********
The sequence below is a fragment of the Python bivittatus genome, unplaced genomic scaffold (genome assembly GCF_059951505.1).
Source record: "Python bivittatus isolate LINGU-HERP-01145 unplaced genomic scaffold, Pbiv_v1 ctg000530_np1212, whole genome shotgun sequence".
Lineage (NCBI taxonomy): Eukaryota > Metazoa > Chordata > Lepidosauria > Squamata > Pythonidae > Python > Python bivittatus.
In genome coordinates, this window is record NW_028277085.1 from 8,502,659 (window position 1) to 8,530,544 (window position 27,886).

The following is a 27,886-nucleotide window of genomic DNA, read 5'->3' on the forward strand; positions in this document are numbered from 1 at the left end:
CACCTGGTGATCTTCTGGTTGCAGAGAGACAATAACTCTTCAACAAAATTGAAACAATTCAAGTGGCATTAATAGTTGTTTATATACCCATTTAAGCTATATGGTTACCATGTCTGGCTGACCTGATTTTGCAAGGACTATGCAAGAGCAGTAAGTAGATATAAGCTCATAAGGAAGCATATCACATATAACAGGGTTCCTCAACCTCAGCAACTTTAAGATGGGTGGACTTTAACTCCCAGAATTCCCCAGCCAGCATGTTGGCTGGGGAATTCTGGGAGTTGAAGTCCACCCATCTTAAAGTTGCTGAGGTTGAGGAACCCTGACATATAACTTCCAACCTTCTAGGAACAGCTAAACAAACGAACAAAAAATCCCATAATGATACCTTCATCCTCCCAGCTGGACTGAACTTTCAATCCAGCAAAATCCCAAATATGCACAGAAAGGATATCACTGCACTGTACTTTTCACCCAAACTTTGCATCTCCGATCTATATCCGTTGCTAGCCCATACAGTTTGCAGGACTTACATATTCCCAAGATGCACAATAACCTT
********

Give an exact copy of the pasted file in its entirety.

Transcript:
The sequence below is a fragment of the Python bivittatus genome, unplaced genomic scaffold (genome assembly GCF_059951505.1).
Source record: "Python bivittatus isolate LINGU-HERP-01145 unplaced genomic scaffold, Pbiv_v1 ctg000530_np1212, whole genome shotgun sequence".
Lineage (NCBI taxonomy): Eukaryota > Metazoa > Chordata > Lepidosauria > Squamata > Pythonidae > Python > Python bivittatus.
In genome coordinates, this window is record NW_028277085.1 from 8,502,659 (window position 1) to 8,530,544 (window position 27,886).

The following is a 27,886-nucleotide window of genomic DNA, read 5'->3' on the forward strand; positions in this document are numbered from 1 at the left end:
CACCTGGTGATCTTCTGGTTGCAGAGAGACAATAACTCTTCAACAAAATTGAAACAATTCAAGTGGCATTAATAGTTGTTTATATACCCATTTAAGCTATATGGTTACCATGTCTGGCTGACCTGATTTTGCAAGGACTATGCAAGAGCAGTAAGTAGATATAAGCTCATAAGGAAGCATATCACATATAACAGGGTTCCTCAACCTCAGCAACTTTAAGATGGGTGGACTTTAACTCCCAGAATTCCCCAGCCAGCATGTTGGCTGGGGAATTCTGGGAGTTGAAGTCCACCCATCTTAAAGTTGCTGAGGTTGAGGAACCCTGACATATAACTTCCAACCTTCTAGGAACAGCTAAACAAACGAACAAAAAATCCCATAATGATACCTTCATCCTCCCAGCTGGACTGAACTTTCAATCCAGCAAAATCCCAAATATGCACAGAAAGGATATCACTGCACTGTACTTTTCACCCAAACTTTGCATCTCCGATCTATATCCGTTGCTAGCCCATACAGTTTGCAGGACTTACATATTCCCAAGATGCACAATAACCTT